Service learning is also a good idea because it can help to remove students from the of traditional composition writing. Instead of students just writing papers that only the teacher reads, they are writing many different types of writing for many different audiences. Going back to the discussion of collaborative pedagogy, this seems to go hand in hand. Students are definitely having to work with many different people and also with many different formats when they do service learning. Even if the student does not have to ever set foot into the place their writing is benefitting, that student is having to collaborate with their intended audience and also with the organization or in need of the writing. Service learning projects are also opportunities for students to work in groups with other students because, at least in the experience I had with service learning, there was enough work that the professor had more than one person work on the same project. Service learning is also a good idea because it has the potential of placing students in the position of having to leave the safety of the classroom in order to do this collaboration.

Service learning does, however, have the potential of being a bad idea. For starters, even though a student is working towards the greater good, they are also trying to earn their grade, and they know this. As Julier said in her article, students sometimes got bogged down in the mechanics and conventions of the project instead of in the potential reward of the work. Ultimately, most students might and probably are only undertaking the work because it has a grade attached to it.

Critics of service learning also are concerned that it does not have the same academic rigor as other classes. This is attributed to the fact that it does not have a large amount of theories behind it and also because service learning does not have to locate itself in any specific academic realm. Any subject can undertake some type of service learning. An accounting class could do service learning just as easily as a math class or history class could.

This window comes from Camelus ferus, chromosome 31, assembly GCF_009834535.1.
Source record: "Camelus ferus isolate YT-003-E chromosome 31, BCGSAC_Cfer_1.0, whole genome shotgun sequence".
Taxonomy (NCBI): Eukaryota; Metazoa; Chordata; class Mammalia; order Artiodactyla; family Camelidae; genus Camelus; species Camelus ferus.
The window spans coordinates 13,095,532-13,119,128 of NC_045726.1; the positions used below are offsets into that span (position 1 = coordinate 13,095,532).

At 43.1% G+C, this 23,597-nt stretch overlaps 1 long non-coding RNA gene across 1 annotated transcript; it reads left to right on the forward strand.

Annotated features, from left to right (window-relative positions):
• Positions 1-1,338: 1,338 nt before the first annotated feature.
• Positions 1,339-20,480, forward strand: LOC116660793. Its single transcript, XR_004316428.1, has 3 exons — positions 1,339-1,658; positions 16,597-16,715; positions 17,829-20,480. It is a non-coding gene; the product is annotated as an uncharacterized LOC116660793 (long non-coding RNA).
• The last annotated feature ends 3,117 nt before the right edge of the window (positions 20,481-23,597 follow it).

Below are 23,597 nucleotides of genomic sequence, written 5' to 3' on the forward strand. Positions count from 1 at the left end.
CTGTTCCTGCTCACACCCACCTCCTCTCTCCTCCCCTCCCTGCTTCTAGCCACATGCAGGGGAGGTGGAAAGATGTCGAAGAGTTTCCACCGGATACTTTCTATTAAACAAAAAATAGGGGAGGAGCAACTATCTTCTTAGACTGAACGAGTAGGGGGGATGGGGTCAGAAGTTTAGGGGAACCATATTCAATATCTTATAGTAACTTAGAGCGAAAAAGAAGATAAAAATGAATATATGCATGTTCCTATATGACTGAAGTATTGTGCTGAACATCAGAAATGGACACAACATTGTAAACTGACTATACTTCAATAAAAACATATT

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*'''Darcy L.'''
**%purple%'''Pros:'''
***The curriculum is aimed at democracy and social justice.
****''The emphasis is on making students better citizens and more aware of institutional injustices (or injustices in general). By either engaging in or writing for community service, the students can engage in meaningful discussions in class (as opposed to literary texts that they feel are arbitrary and that they don't connect with). Also, this can help foster critical thinking by stretching students outside their comfort zones and getting them to do and think about things in new ways.''
***Students work toward deadlines and for purposes that are not 'teacher imposed.'
****''Rather than writing for the sole purpose of a grade or writing for the audience of only the teacher, the students work toward writing for a "real world" purpose and learn about how to write contextually for a particular audience.''
***Expands students' experiences beyond writing solely for academia.
****''The students get exposed to more than just the 5 paragraph essay and grammar. As Julier writes, this 'gives students a way to confront and find language for both the differences among people and the common ground that enables them to work together.'''
****''This 'demonstrates to [students] the enormous variety in written discourse and the degree to which the forms, processes, and purposes of writing are embedded in particular contexts.'-Nora Bacon''
**%color=#ff7f00% '''Cons:'''%%
***May feed into the "iconic teacher" and "iconic student" models.
****''This may set up a hierarchical structure where 'those serving' and 'those being served' are put in separate and unequal categories. This 'may confirm for students an insider-outsider understanding of academic purposes and replicate condescending models of charity and missionary work that do more to undermine than to advance the goals of multicultural education and social transformation.'''
***Writing for an organization with political or ideological assumptions may put a student in an awkward position.
****''This may force a student to take up a position that he or she does not subscribe to, which undermines the entire purpose of a democratic and socially just classroom.''
***May not be taken seriously within academia.
****''While this is community-oriented and serving a 'greater good,' it might not necessarily be seen as teaching writing, which is allegedly the purpose of the course in the first place. The work done in the class might not be seen as 'academic' enough and might not prepare a student for further academic work.''